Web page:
A retired FSO and long time member of the American Foreign Service Association (AFSA) analyzes the recent election for officers of the Association. – Ed.
Bottom Line First: The good guys won—and lost (the judgment depends on your perspective).
AFSA acts in a dual capacity as the Foreign Service’s professional association and as its exclusive bargaining agent—most importantly with the Department of State. In its role as bargaining agent, AFSA addresses many essential concerns subject to bargaining, e.g., EER instructions; promotion precepts; time in class/time in service rules; and assignment procedures.
Unfortunately, AFSA is frequently deemed as failing in its dual role: perhaps satisfactory as a professional organization (although what constitutes “professional” credentials for an FSO is vague when there is no “continuing diplomatic education” akin to “continuing medical education” or “continuing legal education”) but ineffective in promoting Foreign Service interests with State/FA agencies management. As a result, significant percentages (approximately 25%) of over 12,000 active FS personnel are not AFSA members and even fewer retirees (24% of 15,700) hold/retain AFSA membership. Very few AFSA members vote in Governing Board elections (20% in 2007; 23% in 2009). The essential conclusion must be AFSA members regard the effect on their lives as so ancillary and/or the consequences from AFSA efforts so ineffectual that voting was not worth the few minutes to review candidates/platforms (or the cost of postage to return the ballot). The result of this indifference was predictable: those few who cared gained and held control of AFSA abetted by de facto abdication/ indifference of the Foreign Service majority.The 2009 Election
Although it was well known that there would be a Governing Board (GB) election, preparations in early 2009 appeared desultory. Indeed, in mid-January there were no fleshed out slates of candidates, despite a 2 February deadline for nominations. One might have concluded from this lackadaisical approach that the 2009 election would be a “promotion from within” nonevent as David Firestein, a State Department GB representative, had been quietly assembling a team. He announced for AFSA president on 16 December, and there appeared to be no organized competition.
This slow-motion nomination/self-nomination process contrasted with AFSA’s Election Committee (EC) which issued its basic alert message on 14 November. On 23 January, in the absence of significant response, AFSA issued another notice inviting, indeed urging, candidates for positions since, ostensibly, the deadline for nominations was nearing. It was not quite a “Help, will somebody please run!” epistle; however, it was an unusual appeal. And it prompted me to respond. Although I had not run for any office since (losing) an election for 9th grade homeroom representative, I inquired about the status of nominations for Retiree Representative. AFSA responded that there were no nominations; so, sensing competition might be modest, I nominated myself as an “independent” and awaited developments.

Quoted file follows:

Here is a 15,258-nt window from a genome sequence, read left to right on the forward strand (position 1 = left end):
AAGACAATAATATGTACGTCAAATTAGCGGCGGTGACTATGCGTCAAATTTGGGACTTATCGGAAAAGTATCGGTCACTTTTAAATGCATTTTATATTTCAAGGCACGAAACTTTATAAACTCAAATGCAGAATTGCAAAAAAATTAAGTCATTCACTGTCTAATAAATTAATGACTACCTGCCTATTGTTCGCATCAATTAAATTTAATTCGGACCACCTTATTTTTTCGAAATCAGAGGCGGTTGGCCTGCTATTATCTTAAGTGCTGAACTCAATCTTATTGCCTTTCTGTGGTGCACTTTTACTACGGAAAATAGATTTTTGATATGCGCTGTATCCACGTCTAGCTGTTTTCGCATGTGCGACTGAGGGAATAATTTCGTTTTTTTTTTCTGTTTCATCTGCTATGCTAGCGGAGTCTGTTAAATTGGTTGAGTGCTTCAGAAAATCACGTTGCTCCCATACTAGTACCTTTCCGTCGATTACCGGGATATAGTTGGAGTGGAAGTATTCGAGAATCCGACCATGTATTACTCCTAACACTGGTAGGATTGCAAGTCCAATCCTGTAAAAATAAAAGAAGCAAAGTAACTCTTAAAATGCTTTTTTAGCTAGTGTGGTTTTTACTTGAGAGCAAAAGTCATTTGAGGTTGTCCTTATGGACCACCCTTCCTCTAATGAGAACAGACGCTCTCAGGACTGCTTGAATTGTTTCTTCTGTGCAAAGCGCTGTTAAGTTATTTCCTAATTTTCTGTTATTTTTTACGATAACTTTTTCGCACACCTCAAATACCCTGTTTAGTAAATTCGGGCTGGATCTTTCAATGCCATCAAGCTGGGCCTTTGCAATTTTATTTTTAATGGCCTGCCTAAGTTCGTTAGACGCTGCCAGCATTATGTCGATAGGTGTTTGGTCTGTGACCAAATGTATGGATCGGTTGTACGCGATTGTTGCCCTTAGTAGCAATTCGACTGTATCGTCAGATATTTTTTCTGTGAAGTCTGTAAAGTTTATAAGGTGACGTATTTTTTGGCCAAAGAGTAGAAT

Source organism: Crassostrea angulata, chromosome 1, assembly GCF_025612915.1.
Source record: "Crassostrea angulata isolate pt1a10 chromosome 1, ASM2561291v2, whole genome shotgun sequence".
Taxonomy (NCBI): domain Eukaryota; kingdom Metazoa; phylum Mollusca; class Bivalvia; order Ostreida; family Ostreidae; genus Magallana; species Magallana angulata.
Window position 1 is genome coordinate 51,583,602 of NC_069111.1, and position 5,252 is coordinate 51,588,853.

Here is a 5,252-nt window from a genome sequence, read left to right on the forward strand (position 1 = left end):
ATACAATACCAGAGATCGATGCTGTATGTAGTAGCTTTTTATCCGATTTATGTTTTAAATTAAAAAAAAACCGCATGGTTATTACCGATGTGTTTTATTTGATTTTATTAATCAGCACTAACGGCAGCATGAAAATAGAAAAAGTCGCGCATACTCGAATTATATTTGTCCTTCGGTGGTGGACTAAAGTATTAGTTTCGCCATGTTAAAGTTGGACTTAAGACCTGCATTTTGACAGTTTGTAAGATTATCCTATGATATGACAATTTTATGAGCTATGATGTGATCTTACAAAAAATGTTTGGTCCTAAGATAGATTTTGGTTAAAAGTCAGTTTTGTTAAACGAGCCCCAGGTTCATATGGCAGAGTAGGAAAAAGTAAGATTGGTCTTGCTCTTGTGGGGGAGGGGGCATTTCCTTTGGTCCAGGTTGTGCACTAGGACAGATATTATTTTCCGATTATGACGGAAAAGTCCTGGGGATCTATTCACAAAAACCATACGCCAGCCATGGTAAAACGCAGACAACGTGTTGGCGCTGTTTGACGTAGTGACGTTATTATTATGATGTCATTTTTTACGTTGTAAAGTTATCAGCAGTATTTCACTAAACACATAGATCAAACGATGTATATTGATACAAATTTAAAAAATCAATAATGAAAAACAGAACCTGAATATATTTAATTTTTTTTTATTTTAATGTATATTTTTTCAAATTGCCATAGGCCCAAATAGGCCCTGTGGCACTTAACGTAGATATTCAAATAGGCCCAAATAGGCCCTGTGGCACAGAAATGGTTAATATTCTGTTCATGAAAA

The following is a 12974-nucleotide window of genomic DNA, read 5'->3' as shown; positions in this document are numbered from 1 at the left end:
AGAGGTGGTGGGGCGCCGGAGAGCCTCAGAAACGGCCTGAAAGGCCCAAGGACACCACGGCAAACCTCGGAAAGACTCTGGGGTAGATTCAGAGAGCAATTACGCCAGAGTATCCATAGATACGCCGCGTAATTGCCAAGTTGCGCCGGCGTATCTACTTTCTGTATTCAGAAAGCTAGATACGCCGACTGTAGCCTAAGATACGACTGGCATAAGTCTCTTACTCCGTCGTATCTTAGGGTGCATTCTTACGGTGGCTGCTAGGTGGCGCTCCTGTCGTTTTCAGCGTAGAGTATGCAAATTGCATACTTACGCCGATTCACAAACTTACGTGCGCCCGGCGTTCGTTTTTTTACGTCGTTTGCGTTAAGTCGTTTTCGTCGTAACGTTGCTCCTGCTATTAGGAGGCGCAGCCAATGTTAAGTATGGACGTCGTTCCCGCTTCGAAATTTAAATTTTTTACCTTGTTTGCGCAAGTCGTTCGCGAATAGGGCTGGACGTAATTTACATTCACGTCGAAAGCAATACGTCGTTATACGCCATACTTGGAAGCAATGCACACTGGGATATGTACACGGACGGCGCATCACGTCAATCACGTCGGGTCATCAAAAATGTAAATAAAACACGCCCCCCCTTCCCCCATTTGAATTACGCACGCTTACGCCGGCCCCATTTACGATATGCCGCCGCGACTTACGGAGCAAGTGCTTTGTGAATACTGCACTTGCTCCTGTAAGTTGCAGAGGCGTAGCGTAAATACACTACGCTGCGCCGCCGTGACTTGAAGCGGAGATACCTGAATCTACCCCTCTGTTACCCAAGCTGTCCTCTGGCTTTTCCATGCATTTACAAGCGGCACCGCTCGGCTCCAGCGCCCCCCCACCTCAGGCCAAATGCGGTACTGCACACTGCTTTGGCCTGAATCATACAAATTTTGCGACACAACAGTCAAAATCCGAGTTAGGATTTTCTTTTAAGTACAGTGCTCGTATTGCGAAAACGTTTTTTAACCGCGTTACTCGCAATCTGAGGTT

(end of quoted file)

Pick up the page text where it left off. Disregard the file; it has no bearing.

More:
Indeed, the next several months were the proverbial “education.”
First, in what can be regarded as, if not a violation of the AFSA election rules, at least a vigorous variation from the norm, the EC extended nominations until 25 February, significantly beyond the original 2 February closing date. This recalibrating the clock gave Firestein’s opponents time to assemble a Slate designated “Team AFSA 2009” headed by senior FSO Susan Johnson.
During this “overtime,” both AFSA 2009 and the somewhat pretentiously titled “CLEAN (COURAGEOUS LEADERSHIP, EFFECTIVE ACTION–NOW) Slate” raced to fill every slot in foreign affairs agencies and active and retired candidates. Additionally, Johnson and Firestein examined self-nominated, independent candidates to see if they fit their slates.
In my personal case, it meant that Firestein telephoned me on 1 February, discussed the evolution of the nomination process and the creation of CLEAN Slate, and suggested I join him as one of his four candidates for Retiree Representative. Since AFSA campaign circumstances had changed from when I volunteered (no formal slates; few nominees), I accepted his offer, appreciating that independent candidates usually failed when confronted with slates. So, I figured, “in for a dime; in for a dollar,” and working with a slate would be more interesting than campaigning blindly as an independent.
Nevertheless, with organizational flailing complete, an abstract observer could conclude that it was a contest between “ins” (Team AFSA 2009) with four retired ambassadors and a medley of senior officers against “insurgents,” who were considerably younger and, except for one ambassador, holding lower ranks.
But confirmation is not deification, and while experience has its utility, sometimes it only serves to inform that you have now made the same mistake twice. More importantly, with seven members of the AFSA 2009 campaign team eligible for social security retirement, the 2009 foreign service was not their foreign service. Their (and my) foreign service is book-ended by the Vietnam War and the collapse of the USSR; it is not the post-9/11 foreign service where the scenario holds over 900 unaccompanied positions and two dozen unaccompanied hardship posts. While AFSA 2009 candidates could understand the challenges of this scenario intellectually, they had not lived day-to-day with terrorism; had not evacuated posts; left families in Washington; manned PRTs in Iraq or Afghanistan. Several had not been assigned overseas in the 21st century. Thus, the question for AFSA members was whether they were better served by officers who were not only older than President Obama, but also older than the Secretary. CLEAN Slate, while attempting not to alienate Retirees by dwelling on this point (and prompting backlash against “snotty young whippersnappers”), tried to galvanize active duty FS personnel within and outside State.
Substance and Style—Opening Rounds of the Campaign
In many respects, both slates shared the same objectives: for active duty officers “comparability pay” and rights and benefits for FS households overseas; and for Retirees maintaining current annuity and health insurance benefits. But if the substantive issues coincided, the style of the contending campaigns differed considerably. Essentially, CLEAN Slate projected a much more transparent regime: advance publication of GB meeting agendas; full meeting minutes; recorded roll-call votes; a more diverse group of appointments to AFSA committees; and term limits for officers in AFSA service. Coincidentally, there was commitment to election reform as CLEAN Slate felt disadvantaged by perceived tilts in the AFSA EC favoring the incumbents, a position perhaps implicit in the slate name that their opponents were not “clean.”